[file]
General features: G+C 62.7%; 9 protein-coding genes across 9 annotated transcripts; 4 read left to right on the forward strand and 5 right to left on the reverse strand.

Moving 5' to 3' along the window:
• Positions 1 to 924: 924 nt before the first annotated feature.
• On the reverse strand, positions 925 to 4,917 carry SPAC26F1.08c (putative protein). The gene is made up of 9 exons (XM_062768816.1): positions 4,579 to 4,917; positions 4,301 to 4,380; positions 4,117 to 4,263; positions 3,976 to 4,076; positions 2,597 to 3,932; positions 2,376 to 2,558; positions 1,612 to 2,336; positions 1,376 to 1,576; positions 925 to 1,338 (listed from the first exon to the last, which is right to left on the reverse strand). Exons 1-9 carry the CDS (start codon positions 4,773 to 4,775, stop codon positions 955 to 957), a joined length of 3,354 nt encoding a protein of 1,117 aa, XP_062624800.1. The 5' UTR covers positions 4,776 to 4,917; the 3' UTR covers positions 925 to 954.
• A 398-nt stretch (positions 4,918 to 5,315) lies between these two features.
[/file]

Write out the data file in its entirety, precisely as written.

General features: G+C 62.7%; 9 protein-coding genes across 9 annotated transcripts; 4 read left to right on the forward strand and 5 right to left on the reverse strand.

Moving 5' to 3' along the window:
• Positions 1 to 924: 924 nt before the first annotated feature.
• On the reverse strand, positions 925 to 4,917 carry SPAC26F1.08c (putative protein). The gene is made up of 9 exons (XM_062768816.1): positions 4,579 to 4,917; positions 4,301 to 4,380; positions 4,117 to 4,263; positions 3,976 to 4,076; positions 2,597 to 3,932; positions 2,376 to 2,558; positions 1,612 to 2,336; positions 1,376 to 1,576; positions 925 to 1,338 (listed from the first exon to the last, which is right to left on the reverse strand). Exons 1-9 carry the CDS (start codon positions 4,773 to 4,775, stop codon positions 955 to 957), a joined length of 3,354 nt encoding a protein of 1,117 aa, XP_062624800.1. The 5' UTR covers positions 4,776 to 4,917; the 3' UTR covers positions 925 to 954.
• A 398-nt stretch (positions 4,918 to 5,315) lies between these two features.